Diane, thanks for the wrap up and reminding me why this discussion sounded familiar. Jonathan, there seems to be plenty of discussion and exploration of the inclusive vs. exclusive trapezoid. I remember the first discussion facilitated by Brian Cohen in Nov. 2012 AMTNY in Rye Brook (another good reason to meet your colleagues this Fall in Syracuse). Many of us requested a CCLS glossary or PARCC glossary or a NCTM CC glossary or a NYSED glossary (like 2005), I?m sure there will be a lot of volunteers for the ?T? section. Maybe we can all agree that a released, aligned glossary would be ideal.
From: firstname.lastname@example.org [mailto:email@example.com] On Behalf Of Jonathan Sent: Wednesday, May 28, 2014 1:31 PM To: firstname.lastname@example.org Subject: Re: trapezoid clarification
A parallelogram is a quadrilateral with both pairs of opposite sides parallel. It has additional properties, but they flow from that definition.
How do we want to define an isosceles trapezoid? (I don't know, and it won't be our choice anyhow) If we say "a quadrilateral with exactly one pair of opposite sides parallel... we are doing something strange, given the inclusive definition of trapezoid that NYS is adopting without discussion. If we say "a quadrilateral with at least one pair of opposite sides parallel, and exactly one pair of opposite sides congruent" we are reintroducing an exclusive definition (but of something else) If we say "a trapezoid with one pair of opposite sides congruent" we are recognizing what "isosceles" means, but leaving the one pair/at least one pair question. This might be in the spirit of what NYS has just done, but it includes all parallelograms, and what we used to call isosceles trapezoids. This would dramatically change the list of properties. It is important to recognize that the properties will flow from the definition
Another option is to say "the word 'isosceles' does not apply cleanly to the trapezoid, as recently redefined. Let's stop talking about 'isosceles trapezoid'"
And then we could spend more time on kites, undisturbed by any arbitrary common core redefinition.
Jonathan Halabi the Bronx
On Wed, May 28, 2014 at 1:13 PM, Lisa Clark <email@example.com<mailto:firstname.lastname@example.org>> wrote: How is a rhombus an isosceles trapezoid? It doesn't have all the properties of an isosceles trap. Such as diagonals congruent, base angles congruent and Opposite angles supplementary.
A rhombus is a parallelogram because it has ALL the properties of a parallelogram and then has some of its own "special" properties. Somebody pease explain this.
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On May 28, 2014, at 5:52 AM, email@example.com<mailto:firstname.lastname@example.org> wrote: Grace Of course you are right and your summary of trapezoid clarifications are going to be helpful to anyone who was not sure about the implications of this revised definition. Good point of how it can be used in a proof. Bruce
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-----Original Message----- From: Grace Wilkie <email@example.com<mailto:firstname.lastname@example.org>> To: nyshsmath <email@example.com<mailto:firstname.lastname@example.org>> Sent: Tue, May 27, 2014 10:33 PM Subject: Re: trapezoid clarification
Inclusive, exclusive, reclusive ... hopefully there will be no questions either test ... you can't have one definition for the common core test and another definition for the regents test ... look at all the discussion we are having ... and there are plenty of teachers that don't even realize there is a different definition ... and we still have not fine tuned the isosceles trapezoid ... Here is what I get - but of course I could be wrong All parallelograms, rectangles, rhombuses and squares are trapezoids. Some trapezoids are parallelograms, rectangles, rhombuses and squares. All rectangles, rhombuses and squares are isosceles trapezoids. Some isosceles trapezoids are rectangles, rhombuses and squares. Proofs can now include the word 'trapezoid' ie. A rhombus is an isosceles trapezoid with the diagonals perpendicular to each other. I wish the state would come out with the conversion score key before the regents but I know that should happen but will not. I wish all parts of these tests were open to the public - we need to work on SED to make that happen ... if we expect to 1. help students then we need to know what they got wrong - not a topic but the question and the student response 2. help teachers improve instruction then we need to be informed what our students understood and did not understand 3. have faith that the tests are valid and reliable - we will never know if there are errors if we don't see them (there have been mistakes in the past).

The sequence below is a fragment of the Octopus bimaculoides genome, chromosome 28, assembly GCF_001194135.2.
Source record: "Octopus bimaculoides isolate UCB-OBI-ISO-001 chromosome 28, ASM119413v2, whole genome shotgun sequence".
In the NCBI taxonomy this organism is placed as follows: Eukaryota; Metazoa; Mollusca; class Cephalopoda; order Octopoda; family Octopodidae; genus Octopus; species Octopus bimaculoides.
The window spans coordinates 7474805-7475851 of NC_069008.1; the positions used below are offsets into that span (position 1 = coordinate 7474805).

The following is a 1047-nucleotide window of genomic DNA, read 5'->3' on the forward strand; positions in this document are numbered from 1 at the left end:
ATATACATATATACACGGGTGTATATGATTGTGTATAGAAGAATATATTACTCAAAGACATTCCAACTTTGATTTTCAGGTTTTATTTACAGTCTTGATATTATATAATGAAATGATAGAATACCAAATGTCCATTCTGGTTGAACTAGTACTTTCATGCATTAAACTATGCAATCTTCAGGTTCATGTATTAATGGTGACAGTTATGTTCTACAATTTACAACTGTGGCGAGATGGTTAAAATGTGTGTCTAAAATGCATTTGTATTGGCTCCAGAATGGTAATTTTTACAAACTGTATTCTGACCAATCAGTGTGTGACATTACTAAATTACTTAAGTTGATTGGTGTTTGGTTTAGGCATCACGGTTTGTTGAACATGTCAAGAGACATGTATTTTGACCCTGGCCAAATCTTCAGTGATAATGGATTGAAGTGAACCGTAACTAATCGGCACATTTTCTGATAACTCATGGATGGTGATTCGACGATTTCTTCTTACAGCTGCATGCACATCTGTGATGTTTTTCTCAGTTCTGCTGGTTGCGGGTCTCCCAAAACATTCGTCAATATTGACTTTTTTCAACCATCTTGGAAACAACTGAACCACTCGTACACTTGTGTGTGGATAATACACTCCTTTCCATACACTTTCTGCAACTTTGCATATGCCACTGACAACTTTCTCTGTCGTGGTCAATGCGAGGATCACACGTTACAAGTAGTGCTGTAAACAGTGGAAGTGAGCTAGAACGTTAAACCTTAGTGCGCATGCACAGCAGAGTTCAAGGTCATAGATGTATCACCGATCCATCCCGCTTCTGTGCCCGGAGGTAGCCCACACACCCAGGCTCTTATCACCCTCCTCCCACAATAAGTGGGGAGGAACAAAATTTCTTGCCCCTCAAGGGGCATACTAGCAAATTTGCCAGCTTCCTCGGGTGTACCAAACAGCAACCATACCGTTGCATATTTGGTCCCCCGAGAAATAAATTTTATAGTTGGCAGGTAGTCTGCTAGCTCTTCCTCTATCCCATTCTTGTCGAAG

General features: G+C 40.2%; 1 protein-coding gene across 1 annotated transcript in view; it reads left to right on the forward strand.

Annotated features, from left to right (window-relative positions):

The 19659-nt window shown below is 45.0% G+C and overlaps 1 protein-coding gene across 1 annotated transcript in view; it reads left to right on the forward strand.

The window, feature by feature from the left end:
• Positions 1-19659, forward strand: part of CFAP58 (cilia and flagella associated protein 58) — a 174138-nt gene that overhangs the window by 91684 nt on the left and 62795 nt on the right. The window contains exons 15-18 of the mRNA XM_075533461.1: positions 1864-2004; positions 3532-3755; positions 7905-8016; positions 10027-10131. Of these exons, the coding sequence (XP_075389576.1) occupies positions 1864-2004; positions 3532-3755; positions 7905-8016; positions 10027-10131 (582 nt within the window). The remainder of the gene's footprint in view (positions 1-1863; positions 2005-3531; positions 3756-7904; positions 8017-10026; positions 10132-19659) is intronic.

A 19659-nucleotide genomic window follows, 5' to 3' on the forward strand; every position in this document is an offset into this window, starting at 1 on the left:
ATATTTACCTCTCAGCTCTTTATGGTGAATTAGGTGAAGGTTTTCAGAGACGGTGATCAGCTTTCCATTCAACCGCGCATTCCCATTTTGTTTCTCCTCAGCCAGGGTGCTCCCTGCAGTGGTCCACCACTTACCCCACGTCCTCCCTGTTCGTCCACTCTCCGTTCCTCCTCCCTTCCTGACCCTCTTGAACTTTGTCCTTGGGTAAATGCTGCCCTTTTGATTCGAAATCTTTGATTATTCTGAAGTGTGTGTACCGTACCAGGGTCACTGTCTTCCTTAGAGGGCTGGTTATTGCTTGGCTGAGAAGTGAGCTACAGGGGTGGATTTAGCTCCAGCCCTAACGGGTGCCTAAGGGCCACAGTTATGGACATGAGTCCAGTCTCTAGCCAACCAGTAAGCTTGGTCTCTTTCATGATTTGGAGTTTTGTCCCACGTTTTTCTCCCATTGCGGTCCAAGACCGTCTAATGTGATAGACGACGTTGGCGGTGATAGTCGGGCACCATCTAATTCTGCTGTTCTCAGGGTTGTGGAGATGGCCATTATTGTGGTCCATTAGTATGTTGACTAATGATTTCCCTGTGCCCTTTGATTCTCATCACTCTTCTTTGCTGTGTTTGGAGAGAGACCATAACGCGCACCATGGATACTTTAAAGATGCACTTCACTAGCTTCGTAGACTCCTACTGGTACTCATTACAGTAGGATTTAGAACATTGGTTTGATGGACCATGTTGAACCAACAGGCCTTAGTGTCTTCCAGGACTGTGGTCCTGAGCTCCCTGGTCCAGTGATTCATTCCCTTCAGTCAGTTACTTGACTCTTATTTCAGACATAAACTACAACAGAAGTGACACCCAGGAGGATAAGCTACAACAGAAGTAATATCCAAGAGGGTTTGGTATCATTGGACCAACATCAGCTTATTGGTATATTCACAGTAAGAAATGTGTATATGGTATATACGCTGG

I will have good thoughts for the students and teachers going through the common core test and possibly the regents. As always, Grace Wilkie
On Tue, May 27, 2014 at 10:36 AM, Elaine Zseller <EZseller@nasboces.org<mailto:EZseller@nasboces.org>> wrote: The inclusive definition of trapezoid would classify rectangles and squares as isosceles trapezoids. An Isosceles trapezoid has congruent base angles and at least one pair of parallel sides. Rectangles and squares fit these more restrictive criteria. All parallelograms are trapezoids but all parallelograms do not fit the more restrictive criteria of an isosceles trapezoid.
- -----Original Message----- From: email@example.com<mailto:firstname.lastname@example.org> [mailto: email@example.com<mailto:firstname.lastname@example.org>] On Behalf Of Jennifer Sauer Sent: Sunday, May 25, 2014 9:38 PM To: email@example.com<mailto:firstname.lastname@example.org> Subject: Re: trapezoid clarification According to the website below, when using the inclusive definition of a trapezoid, an isosceles trapeziod is still defined as a "strict" trapezoid (exclusive definition) with congruent legs. Therefore squares and rectangles would not be included. Does that agree with the CCSS definition?